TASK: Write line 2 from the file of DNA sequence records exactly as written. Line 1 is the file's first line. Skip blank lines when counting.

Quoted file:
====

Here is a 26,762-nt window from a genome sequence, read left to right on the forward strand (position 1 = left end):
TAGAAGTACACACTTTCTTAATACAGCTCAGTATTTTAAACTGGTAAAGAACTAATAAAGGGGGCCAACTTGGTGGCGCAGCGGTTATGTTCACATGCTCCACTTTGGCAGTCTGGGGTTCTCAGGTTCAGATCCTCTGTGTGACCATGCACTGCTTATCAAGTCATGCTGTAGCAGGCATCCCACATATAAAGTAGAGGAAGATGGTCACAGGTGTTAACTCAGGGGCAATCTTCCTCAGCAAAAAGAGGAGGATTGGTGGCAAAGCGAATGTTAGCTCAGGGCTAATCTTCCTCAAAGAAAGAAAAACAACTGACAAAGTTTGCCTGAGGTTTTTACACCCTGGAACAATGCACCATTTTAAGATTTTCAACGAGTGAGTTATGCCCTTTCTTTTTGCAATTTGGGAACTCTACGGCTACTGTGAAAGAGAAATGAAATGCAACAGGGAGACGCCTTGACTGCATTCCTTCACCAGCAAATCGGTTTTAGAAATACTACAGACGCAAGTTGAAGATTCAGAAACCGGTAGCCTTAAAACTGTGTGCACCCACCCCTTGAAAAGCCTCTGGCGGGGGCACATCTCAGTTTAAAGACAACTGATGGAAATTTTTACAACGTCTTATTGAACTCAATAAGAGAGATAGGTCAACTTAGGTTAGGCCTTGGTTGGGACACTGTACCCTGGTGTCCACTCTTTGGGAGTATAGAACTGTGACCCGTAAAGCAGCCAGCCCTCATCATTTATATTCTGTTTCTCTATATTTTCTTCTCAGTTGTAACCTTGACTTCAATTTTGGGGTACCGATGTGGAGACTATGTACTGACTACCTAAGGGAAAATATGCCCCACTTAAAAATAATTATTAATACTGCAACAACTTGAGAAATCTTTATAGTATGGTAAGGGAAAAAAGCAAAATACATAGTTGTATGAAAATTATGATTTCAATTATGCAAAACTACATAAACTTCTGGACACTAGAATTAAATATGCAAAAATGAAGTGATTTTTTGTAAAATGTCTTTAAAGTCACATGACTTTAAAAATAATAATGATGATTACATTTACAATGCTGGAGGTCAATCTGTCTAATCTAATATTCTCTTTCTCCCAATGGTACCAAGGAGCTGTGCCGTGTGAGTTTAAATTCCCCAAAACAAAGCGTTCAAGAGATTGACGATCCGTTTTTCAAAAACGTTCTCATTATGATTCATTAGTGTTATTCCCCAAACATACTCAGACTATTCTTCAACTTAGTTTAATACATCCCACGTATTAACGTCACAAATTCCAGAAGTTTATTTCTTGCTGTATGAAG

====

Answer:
TAGAAGTACACACTTTCTTAATACAGCTCAGTATTTTAAACTGGTAAAGAACTAATAAAGGGGGCCAACTTGGTGGCGCAGCGGTTATGTTCACATGCTCCACTTTGGCAGTCTGGGGTTCTCAGGTTCAGATCCTCTGTGTGACCATGCACTGCTTATCAAGTCATGCTGTAGCAGGCATCCCACATATAAAGTAGAGGAAGATGGTCACAGGTGTTAACTCAGGGGCAATCTTCCTCAGCAAAAAGAGGAGGATTGGTGGCAAAGCGAATGTTAGCTCAGGGCTAATCTTCCTCAAAGAAAGAAAAACAACTGACAAAGTTTGCCTGAGGTTTTTACACCCTGGAACAATGCACCATTTTAAGATTTTCAACGAGTGAGTTATGCCCTTTCTTTTTGCAATTTGGGAACTCTACGGCTACTGTGAAAGAGAAATGAAATGCAACAGGGAGACGCCTTGACTGCATTCCTTCACCAGCAAATCGGTTTTAGAAATACTACAGACGCAAGTTGAAGATTCAGAAACCGGTAGCCTTAAAACTGTGTGCACCCACCCCTTGAAAAGCCTCTGGCGGGGGCACATCTCAGTTTAAAGACAACTGATGGAAATTTTTACAACGTCTTATTGAACTCAATAAGAGAGATAGGTCAACTTAGGTTAGGCCTTGGTTGGGACACTGTACCCTGGTGTCCACTCTTTGGGAGTATAGAACTGTGACCCGTAAAGCAGCCAGCCCTCATCATTTATATTCTGTTTCTCTATATTTTCTTCTCAGTTGTAACCTTGACTTCAATTTTGGGGTACCGATGTGGAGACTATGTACTGACTACCTAAGGGAAAATATGCCCCACTTAAAAATAATTATTAATACTGCAACAACTTGAGAAATCTTTATAGTATGGTAAGGGAAAAAAGCAAAATACATAGTTGTATGAAAATTATGATTTCAATTATGCAAAACTACATAAACTTCTGGACACTAGAATTAAATATGCAAAAATGAAGTGATTTTTTGTAAAATGTCTTTAAAGTCACATGACTTTAAAAATAATAATGATGATTACATTTACAATGCTGGAGGTCAATCTGTCTAATCTAATATTCTCTTTCTCCCAATGGTACCAAGGAGCTGTGCCGTGTGAGTTTAAATTCCCCAAAACAAAGCGTTCAAGAGATTGACGATCCGTTTTTCAAAAACGTTCTCATTATGATTCATTAGTGTTATTCCCCAAACATACTCAGACTATTCTTCAACTTAGTTTAATACATCCCACGTATTAACGTCACAAATTCCAGAAGTTTATTTCTTGCTGTATGAAG